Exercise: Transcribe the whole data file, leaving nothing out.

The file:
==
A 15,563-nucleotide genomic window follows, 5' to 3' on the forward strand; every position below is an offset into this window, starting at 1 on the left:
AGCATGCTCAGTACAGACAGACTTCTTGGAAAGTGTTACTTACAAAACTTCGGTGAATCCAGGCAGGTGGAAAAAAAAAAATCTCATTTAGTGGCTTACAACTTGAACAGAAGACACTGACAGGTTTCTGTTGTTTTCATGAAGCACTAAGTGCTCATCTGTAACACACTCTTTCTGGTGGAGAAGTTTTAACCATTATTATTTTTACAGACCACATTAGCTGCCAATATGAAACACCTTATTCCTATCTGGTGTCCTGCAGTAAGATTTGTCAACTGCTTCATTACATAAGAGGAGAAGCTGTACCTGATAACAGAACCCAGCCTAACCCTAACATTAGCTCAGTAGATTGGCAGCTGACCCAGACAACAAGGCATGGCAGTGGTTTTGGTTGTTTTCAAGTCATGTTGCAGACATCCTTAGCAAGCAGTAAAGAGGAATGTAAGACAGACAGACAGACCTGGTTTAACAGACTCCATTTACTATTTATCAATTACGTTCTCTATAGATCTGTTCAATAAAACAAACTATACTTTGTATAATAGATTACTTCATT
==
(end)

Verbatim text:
A 15,563-nucleotide genomic window follows, 5' to 3' on the forward strand; every position below is an offset into this window, starting at 1 on the left:
AGCATGCTCAGTACAGACAGACTTCTTGGAAAGTGTTACTTACAAAACTTCGGTGAATCCAGGCAGGTGGAAAAAAAAAAATCTCATTTAGTGGCTTACAACTTGAACAGAAGACACTGACAGGTTTCTGTTGTTTTCATGAAGCACTAAGTGCTCATCTGTAACACACTCTTTCTGGTGGAGAAGTTTTAACCATTATTATTTTTACAGACCACATTAGCTGCCAATATGAAACACCTTATTCCTATCTGGTGTCCTGCAGTAAGATTTGTCAACTGCTTCATTACATAAGAGGAGAAGCTGTACCTGATAACAGAACCCAGCCTAACCCTAACATTAGCTCAGTAGATTGGCAGCTGACCCAGACAACAAGGCATGGCAGTGGTTTTGGTTGTTTTCAAGTCATGTTGCAGACATCCTTAGCAAGCAGTAAAGAGGAATGTAAGACAGACAGACAGACCTGGTTTAACAGACTCCATTTACTATTTATCAATTACGTTCTCTATAGATCTGTTCAATAAAACAAACTATACTTTGTATAATAGATTACTTCATT